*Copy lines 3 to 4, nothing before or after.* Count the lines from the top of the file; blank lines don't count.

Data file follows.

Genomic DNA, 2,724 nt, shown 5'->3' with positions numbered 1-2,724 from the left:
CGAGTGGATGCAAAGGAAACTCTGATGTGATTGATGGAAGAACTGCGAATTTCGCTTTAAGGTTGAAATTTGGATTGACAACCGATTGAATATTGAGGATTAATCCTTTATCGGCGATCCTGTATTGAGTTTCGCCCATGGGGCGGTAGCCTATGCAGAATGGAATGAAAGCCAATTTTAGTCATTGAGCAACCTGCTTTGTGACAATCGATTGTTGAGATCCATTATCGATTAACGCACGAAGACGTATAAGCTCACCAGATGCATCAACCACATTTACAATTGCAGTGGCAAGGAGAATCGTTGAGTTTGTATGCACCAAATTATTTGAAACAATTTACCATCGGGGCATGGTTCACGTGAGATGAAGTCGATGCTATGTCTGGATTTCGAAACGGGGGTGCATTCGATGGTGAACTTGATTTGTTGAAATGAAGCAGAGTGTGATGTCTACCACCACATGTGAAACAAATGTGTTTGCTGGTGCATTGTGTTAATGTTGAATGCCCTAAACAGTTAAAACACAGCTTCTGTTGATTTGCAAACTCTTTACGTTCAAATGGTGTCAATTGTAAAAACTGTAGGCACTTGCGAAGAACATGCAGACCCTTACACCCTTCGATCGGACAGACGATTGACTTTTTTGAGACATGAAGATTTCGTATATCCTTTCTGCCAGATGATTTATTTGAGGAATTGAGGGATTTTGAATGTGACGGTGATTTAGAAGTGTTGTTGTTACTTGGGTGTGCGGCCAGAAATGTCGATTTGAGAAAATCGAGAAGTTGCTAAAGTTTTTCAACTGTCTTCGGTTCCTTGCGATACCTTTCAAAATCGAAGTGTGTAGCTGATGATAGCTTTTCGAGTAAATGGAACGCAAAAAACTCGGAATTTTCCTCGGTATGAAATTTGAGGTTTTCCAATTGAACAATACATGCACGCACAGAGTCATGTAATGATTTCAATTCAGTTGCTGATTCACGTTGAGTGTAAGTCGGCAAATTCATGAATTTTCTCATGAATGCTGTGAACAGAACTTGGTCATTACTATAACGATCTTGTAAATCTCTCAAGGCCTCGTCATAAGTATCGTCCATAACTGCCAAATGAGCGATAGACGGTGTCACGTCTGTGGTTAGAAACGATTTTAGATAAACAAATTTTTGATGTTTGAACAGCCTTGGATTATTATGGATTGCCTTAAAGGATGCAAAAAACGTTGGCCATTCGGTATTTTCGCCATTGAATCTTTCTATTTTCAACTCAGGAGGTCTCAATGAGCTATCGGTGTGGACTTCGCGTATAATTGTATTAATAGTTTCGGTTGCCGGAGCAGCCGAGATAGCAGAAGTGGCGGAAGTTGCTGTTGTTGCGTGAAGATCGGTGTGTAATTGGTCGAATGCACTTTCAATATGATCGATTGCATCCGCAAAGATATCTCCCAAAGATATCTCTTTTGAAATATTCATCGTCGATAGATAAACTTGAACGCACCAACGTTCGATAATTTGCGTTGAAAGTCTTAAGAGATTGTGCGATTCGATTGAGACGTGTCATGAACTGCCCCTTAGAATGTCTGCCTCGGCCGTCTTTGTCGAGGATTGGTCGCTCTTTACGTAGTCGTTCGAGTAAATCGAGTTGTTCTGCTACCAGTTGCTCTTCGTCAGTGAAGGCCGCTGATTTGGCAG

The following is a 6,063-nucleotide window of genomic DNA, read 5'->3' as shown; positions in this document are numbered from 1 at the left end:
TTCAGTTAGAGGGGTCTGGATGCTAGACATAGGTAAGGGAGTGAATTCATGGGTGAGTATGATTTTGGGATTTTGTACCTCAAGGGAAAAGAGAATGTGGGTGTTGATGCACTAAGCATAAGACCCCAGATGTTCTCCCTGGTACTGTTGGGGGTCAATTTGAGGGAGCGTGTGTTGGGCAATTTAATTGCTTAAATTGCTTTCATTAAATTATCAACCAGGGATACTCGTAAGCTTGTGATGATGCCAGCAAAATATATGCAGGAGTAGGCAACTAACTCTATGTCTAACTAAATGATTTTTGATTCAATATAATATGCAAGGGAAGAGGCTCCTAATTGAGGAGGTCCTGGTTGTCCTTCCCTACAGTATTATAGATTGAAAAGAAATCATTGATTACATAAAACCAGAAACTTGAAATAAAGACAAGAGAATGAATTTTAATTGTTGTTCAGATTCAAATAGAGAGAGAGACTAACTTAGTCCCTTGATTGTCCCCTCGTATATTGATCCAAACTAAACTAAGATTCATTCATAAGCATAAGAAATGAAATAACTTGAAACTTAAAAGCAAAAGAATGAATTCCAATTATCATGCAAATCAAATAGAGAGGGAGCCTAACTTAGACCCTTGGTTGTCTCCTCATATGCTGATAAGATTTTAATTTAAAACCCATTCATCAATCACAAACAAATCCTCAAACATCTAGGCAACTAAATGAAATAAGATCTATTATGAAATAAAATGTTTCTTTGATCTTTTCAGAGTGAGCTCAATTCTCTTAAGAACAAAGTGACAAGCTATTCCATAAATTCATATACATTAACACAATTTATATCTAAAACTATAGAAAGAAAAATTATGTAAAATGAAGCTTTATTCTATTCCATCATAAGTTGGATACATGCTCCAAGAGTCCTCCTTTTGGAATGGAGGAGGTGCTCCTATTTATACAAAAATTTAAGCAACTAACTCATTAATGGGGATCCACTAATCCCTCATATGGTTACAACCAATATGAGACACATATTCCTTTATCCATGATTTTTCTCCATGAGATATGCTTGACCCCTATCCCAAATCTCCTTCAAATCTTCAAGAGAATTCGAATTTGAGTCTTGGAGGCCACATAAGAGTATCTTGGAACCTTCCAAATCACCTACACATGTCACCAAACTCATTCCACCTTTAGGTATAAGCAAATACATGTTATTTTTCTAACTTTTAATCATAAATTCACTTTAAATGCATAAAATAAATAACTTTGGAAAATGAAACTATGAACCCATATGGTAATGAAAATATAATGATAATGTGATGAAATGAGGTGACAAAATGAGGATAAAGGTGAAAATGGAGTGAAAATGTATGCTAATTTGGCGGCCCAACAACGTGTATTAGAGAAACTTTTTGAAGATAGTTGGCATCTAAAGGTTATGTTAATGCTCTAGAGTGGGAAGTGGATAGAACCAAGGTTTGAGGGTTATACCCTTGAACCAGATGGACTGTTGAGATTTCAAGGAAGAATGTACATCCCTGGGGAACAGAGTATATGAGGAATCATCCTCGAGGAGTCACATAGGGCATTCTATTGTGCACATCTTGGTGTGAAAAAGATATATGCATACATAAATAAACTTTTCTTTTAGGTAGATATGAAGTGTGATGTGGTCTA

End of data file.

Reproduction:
The following is a 6,063-nucleotide window of genomic DNA, read 5'->3' as shown; positions in this document are numbered from 1 at the left end:
TTCAGTTAGAGGGGTCTGGATGCTAGACATAGGTAAGGGAGTGAATTCATGGGTGAGTATGATTTTGGGATTTTGTACCTCAAGGGAAAAGAGAATGTGGGTGTTGATGCACTAAGCATAAGACCCCAGATGTTCTCCCTGGTACTGTTGGGGGTCAATTTGAGGGAGCGTGTGTTGGGCAATTTAATTGCTTAAATTGCTTTCATTAAATTATCAACCAGGGATACTCGTAAGCTTGTGATGATGCCAGCAAAATATATGCAGGAGTAGGCAACTAACTCTATGTCTAACTAAATGATTTTTGATTCAATATAATATGCAAGGGAAGAGGCTCCTAATTGAGGAGGTCCTGGTTGTCCTTCCCTACAGTATTATAGATTGAAAAGAAATCATTGATTACATAAAACCAGAAACTTGAAATAAAGACAAGAGAATGAATTTTAATTGTTGTTCAGATTCAAATAGAGAGAGAGACTAACTTAGTCCCTTGATTGTCCCCTCGTATATTGATCCAAACTAAACTAAGATTCATTCATAAGCATAAGAAATGAAATAACTTGAAACTTAAAAGCAAAAGAATGAATTCCAATTATCATGCAAATCAAATAGAGAGGGAGCCTAACTTAGACCCTTGGTTGTCTCCTCATATGCTGATAAGATTTTAATTTAAAACCCATTCATCAATCACAAACAAATCCTCAAACATCTAGGCAACTAAATGAAATAAGATCTATTATGAAATAAAATGTTTCTTTGATCTTTTCAGAGTGAGCTCAATTCTCTTAAGAACAAAGTGACAAGCTATTCCATAAATTCATATACATTAACACAATTTATATCTAAAACTATAGAAAGAAAAATTATGTAAAATGAAGCTTTATTCTATTCCATCATAAGTTGGATACATGCTCCAAGAGTCCTCCTTTTGGAATGGAGGAGGTGCTCCTATTTATACAAAAATTTAAGCAACTAACTCATTAATGGGGATCCACTAATCCCTCATATGGTTACAACCAATATGAGACACATATTCCTTTATCCATGATTTTTCTCCATGAGATATGCTTGACCCCTATCCCAAATCTCCTTCAAATCTTCAAGAGAATTCGAATTTGAGTCTTGGAGGCCACATAAGAGTATCTTGGAACCTTCCAAATCACCTACACATGTCACCAAACTCATTCCACCTTTAGGTATAAGCAAATACATGTTATTTTTCTAACTTTTAATCATAAATTCACTTTAAATGCATAAAATAAATAACTTTGGAAAATGAAACTATGAACCCATATGGTAATGAAAATATAATGATAATGTGATGAAATGAGGTGACAAAATGAGGATAAAGGTGAAAATGGAGTGAAAATGTATGCTAATTTGGCGGCCCAACAACGTGTATTAGAGAAACTTTTTGAAGATAGTTGGCATCTAAAGGTTATGTTAATGCTCTAGAGTGGGAAGTGGATAGAACCAAGGTTTGAGGGTTATACCCTTGAACCAGATGGACTGTTGAGATTTCAAGGAAGAATGTACATCCCTGGGGAACAGAGTATATGAGGAATCATCCTCGAGGAGTCACATAGGGCATTCTATTGTGCACATCTTGGTGTGAAAAAGATATATGCATACATAAATAAACTTTTCTTTTAGGTAGATATGAAGTGTGATGTGGTCTA